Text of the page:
Aug 6, 2019
Welcome to another special edition of The Writer Files called "The Writer's Brain," a guest series with neuroscientist Michael Grybko, and in this episode we dig into the dreaded procrastination – a malady we all battle – what it is, how science looks at it, the difference between constructive and destructive procrastination, and some tips on how to overcome it.
"To achieve great things, two things are needed: a plan, and not quite enough time." - Leonard Bernstein
We're all guilty of it, let's be honest, it's really normal to procrastinate.
Who among us hasn't waited until the last minute to do something tedious or uncomfortable like contest a speeding ticket, study for a test?
Today, you're far more likely to grab your smartphone and search longingly for those little red notification flags from a social media app, or to pop open a rainbow colored game for that quick hit of dopamine your brain loves so much.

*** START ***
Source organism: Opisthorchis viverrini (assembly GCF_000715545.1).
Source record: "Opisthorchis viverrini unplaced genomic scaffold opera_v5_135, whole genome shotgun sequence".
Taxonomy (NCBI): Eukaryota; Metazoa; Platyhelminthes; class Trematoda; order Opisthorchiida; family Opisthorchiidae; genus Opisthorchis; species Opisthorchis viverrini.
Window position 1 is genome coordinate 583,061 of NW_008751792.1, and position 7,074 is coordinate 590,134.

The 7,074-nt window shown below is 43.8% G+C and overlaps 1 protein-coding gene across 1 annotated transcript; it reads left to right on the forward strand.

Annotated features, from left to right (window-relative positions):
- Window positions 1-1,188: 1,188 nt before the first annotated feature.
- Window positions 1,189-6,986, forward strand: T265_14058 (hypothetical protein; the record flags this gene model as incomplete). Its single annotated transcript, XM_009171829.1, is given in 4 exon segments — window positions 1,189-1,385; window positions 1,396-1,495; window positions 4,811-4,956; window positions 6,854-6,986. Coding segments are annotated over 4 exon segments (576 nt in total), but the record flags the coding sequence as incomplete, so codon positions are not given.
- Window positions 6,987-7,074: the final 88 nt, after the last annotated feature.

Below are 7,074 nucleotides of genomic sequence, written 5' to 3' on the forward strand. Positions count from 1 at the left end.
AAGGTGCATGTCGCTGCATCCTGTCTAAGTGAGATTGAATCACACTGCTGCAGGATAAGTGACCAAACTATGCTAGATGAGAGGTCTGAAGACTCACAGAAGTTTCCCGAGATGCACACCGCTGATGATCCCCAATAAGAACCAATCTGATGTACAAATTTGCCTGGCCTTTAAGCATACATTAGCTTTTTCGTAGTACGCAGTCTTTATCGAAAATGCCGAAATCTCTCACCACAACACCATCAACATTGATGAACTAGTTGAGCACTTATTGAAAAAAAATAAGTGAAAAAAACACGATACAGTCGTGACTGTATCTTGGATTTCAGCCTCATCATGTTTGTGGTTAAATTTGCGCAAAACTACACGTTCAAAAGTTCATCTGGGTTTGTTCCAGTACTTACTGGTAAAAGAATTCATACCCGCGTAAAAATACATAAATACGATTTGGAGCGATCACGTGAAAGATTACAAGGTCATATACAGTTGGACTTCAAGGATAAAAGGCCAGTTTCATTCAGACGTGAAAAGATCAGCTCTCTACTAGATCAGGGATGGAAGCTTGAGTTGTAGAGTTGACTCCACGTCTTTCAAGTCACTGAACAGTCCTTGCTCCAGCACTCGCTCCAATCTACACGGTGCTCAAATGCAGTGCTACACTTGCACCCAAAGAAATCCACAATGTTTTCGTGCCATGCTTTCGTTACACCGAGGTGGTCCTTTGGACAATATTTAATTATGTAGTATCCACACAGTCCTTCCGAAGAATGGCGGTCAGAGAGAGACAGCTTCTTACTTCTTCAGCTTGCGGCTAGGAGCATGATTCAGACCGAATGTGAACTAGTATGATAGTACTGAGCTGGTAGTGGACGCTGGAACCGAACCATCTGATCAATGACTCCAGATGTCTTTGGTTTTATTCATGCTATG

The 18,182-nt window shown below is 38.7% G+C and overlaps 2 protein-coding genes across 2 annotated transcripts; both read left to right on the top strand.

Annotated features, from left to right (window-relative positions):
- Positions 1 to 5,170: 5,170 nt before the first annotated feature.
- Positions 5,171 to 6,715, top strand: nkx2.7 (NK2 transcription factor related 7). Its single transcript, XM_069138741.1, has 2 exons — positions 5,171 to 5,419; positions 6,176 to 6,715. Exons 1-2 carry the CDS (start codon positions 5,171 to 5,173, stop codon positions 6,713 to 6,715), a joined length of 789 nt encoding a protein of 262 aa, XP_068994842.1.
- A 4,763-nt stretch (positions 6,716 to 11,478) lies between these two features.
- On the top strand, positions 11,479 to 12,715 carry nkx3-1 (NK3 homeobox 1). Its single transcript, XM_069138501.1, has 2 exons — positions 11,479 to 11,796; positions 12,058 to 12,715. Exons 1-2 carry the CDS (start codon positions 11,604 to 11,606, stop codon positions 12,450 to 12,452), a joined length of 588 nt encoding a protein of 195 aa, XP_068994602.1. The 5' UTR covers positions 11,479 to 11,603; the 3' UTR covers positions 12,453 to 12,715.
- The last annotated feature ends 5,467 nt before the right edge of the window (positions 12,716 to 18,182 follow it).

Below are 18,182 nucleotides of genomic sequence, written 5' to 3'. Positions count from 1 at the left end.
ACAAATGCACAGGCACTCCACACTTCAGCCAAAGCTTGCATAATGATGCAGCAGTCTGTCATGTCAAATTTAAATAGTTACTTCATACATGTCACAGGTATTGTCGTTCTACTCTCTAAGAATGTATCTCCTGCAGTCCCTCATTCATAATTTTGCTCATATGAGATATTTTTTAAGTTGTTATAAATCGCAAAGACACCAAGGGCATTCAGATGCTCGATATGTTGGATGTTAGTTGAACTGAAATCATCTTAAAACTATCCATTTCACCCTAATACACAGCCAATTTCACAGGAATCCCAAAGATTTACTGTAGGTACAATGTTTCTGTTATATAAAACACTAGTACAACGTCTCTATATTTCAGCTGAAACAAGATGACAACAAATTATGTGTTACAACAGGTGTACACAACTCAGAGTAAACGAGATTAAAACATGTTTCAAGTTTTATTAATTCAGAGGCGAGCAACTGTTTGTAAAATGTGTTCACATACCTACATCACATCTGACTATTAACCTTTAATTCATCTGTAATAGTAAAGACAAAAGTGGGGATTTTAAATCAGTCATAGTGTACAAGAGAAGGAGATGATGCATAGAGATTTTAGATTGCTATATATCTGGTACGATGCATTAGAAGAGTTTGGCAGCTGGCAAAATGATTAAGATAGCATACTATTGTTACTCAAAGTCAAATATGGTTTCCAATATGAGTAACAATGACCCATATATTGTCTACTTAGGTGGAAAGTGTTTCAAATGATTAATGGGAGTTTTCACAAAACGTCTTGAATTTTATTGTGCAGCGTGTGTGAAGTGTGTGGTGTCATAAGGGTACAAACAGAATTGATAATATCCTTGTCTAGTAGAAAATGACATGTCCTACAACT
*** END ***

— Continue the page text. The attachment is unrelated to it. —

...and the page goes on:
I'm guilty of dusting and straightening every shelf and book in my office until they look conspicuously like modern art before I'll sit down to write an important email or a blog post.
The truth is that procrastination is built into the human condition -- clearly we can't do everything on our to-do lists at the same time -- but why has it become so frowned upon in our culture of late?
And how can we reframe procrastination since we know it's so integral to the creative process?
Luckily, research scientist Michael Grybko returned to the podcast to help me find some answers from the perspective of neuroscience.
Stay tuned ...
This episode of The Writer Files is brought to you by the team at Author Accelerator. Author Accelerator book coaches give writers feedback, accountability, and support while you write, so you can get that your idea out of your head and onto the page.
If you missed previous episodes of The Writer's Brain you can find them all in the show notes, in the archives at writerfiles.fm, Apple Podcasts, or wherever you tune in.